League semi-final is the perfect remedy for Amy O’Connor after testing week

Amy O’Connor has a league semi-final appointment today with the Cork camogie team.
League semi-final is the perfect remedy for Amy O’Connor after testing week

Limerick in Páirc Uí Rinn (4pm) is a welcome relief after a week of pharmacy exams, she says.

“Training’s going well, from the start of the year we said we’d try to win every game and it’s been going well so far.

“A semi-final is different, obviously, and we’ll be expecting Limerick to come out all guns blazing. We’re confident, but we won’t be complacent, certainly. Limerick are progressing, definitely. They won the intermediate All-Ireland a couple of years ago and they’re doing well in senior — we always seem to be drawn against them — they’re young and they’re learning and improving all the time.”

Along with her All-Ireland senior camogie medals, O’Connor has bright memories from another sport — she played in a UEFA U19 European Championships semi-final, after all.

She hasn’t pored over the details surrounding the Irish Women’s team and their stand-off with the FAI, but she can draw on her experience in the green of Ireland for comparisons.

“Camogie was my first love, so I went with that rather than the soccer, but to be honest I couldn’t praise the FAI enough for the way we were treated all the way up. I thought we were treated very well.

“Yes, we gave back tracksuits at the end of a tournament, that was the way it was. When I was in sixth year I missed 11 weeks of school travelling with the Irish team, and we stayed in the best of hotels, got the best of gear — fair enough, we gave some of it back — but at the end of a tournament you kept the green jersey.

“Look, if the men are getting more it’s not fair, so it’s good if it’s more equal, fair play to them (the current squad).

“I can only talk about my own experience, and maybe we weren’t treated as well as the boys, I don’t know, but I couldn’t complain.

“You could be at a tournament for three full weeks and you wouldn’t have to pay for as much as a sock.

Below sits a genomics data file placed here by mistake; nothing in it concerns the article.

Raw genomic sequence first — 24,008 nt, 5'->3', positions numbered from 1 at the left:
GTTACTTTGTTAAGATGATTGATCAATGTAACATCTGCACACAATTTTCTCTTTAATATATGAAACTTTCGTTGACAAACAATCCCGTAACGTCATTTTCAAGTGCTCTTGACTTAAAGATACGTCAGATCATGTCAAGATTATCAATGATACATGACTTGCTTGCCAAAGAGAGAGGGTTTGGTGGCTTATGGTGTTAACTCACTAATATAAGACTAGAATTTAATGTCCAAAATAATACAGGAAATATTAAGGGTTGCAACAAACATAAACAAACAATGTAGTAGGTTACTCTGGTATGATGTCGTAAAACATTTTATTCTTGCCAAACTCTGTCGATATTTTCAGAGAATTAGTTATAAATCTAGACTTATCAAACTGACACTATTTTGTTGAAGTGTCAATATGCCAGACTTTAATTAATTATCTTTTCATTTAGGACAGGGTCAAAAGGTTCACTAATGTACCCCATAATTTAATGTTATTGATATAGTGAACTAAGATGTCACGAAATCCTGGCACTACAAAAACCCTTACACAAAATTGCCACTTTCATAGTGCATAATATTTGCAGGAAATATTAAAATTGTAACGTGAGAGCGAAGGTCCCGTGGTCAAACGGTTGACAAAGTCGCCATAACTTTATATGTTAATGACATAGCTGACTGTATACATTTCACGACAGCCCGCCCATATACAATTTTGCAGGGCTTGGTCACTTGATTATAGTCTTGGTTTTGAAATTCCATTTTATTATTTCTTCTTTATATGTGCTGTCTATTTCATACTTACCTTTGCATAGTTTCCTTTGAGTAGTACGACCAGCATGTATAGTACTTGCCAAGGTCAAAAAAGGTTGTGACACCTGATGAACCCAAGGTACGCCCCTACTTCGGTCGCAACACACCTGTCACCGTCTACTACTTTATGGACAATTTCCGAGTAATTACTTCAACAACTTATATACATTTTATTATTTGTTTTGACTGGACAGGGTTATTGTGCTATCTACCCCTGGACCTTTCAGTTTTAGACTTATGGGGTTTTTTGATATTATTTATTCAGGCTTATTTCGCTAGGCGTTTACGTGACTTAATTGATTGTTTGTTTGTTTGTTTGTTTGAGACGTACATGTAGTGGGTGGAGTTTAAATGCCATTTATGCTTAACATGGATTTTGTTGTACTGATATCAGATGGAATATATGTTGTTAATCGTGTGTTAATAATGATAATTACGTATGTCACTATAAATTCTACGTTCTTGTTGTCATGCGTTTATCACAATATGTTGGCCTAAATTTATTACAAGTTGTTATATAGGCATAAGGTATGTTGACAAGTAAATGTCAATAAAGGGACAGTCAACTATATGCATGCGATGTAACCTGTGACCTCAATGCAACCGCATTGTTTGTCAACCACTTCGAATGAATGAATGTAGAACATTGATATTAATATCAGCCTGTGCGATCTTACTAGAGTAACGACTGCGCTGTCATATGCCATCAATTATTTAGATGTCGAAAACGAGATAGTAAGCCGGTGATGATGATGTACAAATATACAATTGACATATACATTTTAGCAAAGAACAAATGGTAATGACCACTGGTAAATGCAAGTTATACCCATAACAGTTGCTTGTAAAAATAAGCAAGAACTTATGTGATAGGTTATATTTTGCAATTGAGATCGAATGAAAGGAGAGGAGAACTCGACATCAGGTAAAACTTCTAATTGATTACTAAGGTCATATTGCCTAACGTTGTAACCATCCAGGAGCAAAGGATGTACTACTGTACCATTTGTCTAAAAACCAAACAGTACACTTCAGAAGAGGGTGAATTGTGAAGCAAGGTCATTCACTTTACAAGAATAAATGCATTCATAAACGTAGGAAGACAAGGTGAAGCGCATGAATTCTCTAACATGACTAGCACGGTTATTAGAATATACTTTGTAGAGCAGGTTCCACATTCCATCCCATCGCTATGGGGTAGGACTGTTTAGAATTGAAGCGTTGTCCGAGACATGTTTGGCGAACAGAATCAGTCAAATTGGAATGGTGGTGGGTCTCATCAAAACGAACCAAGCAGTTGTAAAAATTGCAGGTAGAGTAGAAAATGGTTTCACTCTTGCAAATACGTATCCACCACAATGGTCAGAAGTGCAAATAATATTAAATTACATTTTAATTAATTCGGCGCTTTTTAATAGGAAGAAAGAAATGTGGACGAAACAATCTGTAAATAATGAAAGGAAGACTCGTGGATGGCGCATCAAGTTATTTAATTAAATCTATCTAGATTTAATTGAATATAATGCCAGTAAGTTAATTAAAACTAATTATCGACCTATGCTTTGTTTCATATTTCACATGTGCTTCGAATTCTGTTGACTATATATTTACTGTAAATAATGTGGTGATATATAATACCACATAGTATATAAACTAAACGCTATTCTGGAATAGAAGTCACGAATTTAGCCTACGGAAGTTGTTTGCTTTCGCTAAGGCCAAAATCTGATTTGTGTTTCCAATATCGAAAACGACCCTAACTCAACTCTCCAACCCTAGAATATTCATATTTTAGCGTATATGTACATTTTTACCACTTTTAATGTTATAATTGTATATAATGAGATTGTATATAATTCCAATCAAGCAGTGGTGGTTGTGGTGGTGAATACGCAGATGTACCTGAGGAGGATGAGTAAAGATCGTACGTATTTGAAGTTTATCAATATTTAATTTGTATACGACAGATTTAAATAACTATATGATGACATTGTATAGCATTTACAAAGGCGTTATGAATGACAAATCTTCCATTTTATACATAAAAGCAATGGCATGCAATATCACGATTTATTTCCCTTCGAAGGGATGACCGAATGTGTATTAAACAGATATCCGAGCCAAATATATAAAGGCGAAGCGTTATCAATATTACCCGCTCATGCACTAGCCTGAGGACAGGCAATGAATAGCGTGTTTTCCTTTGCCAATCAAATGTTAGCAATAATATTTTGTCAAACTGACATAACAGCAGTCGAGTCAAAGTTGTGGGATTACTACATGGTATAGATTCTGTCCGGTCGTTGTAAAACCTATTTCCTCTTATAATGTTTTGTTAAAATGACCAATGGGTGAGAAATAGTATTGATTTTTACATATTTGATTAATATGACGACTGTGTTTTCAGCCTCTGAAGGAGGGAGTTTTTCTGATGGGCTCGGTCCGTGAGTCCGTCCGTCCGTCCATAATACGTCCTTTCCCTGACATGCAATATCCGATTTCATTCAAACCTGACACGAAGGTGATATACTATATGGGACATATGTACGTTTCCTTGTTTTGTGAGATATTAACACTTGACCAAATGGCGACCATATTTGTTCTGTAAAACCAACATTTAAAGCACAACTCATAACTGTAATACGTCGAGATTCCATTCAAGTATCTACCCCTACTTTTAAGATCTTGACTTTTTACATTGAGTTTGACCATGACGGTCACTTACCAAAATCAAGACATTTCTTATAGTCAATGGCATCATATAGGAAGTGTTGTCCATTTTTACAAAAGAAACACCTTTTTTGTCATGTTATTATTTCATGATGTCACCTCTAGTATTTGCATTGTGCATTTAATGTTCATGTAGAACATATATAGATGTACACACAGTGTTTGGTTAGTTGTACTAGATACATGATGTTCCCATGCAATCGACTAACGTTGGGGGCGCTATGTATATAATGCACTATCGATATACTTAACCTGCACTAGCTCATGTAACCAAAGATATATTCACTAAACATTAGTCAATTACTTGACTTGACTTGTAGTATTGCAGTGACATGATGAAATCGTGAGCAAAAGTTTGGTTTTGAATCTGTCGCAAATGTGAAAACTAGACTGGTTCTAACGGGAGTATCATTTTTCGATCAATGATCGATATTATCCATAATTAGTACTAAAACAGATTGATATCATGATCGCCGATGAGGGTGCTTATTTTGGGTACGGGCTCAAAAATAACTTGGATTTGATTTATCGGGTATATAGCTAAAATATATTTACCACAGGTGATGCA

“Don’t forget, too, that in a sport like basketball the players have to raise money to play for their country. We never had to do that.

“If the wider point is ‘why shouldn’t we be treated as well as the men’, obviously that’s a fair point to make. I’m not involved in it anymore obviously, and even this week I had enough on my plate with these exams, so I wasn’t paying that much attention to it!”

The disparity in profile between men and women isn’t that far away for O’Connor: “There can be an attitude of ‘let’s get on with it’ to an extent with women in sport, and that may not be the right attitude either.

“In Cork the male players would have sponsored cars, expenses paid. Aisling (Thompson) has a sponsored car, which is fair enough, but how many All-Irelands have Briege Corkery and Rena Buckley won?

“I think the attitude among women may be ‘that’s the way it is and we won’t cause a fuss’.

“So maybe they (the Ireland senior soccer team) are right to kick up a fuss. We’re putting in as much time on the field as the men are.

“The WGPA was a good step, for instance. It all helps, every step is a step forward.”

There’s another step forward — the Kilkenny-Galway semi-final is being live-streamed via the Camogie Association’s and Littlewoods Ireland digital channels. “It’s good,” says O’Connor. “Normally with the camogie nobody is really watching the games until you get to the All-Ireland semi-final stage, so that’s another good move, definitely.”

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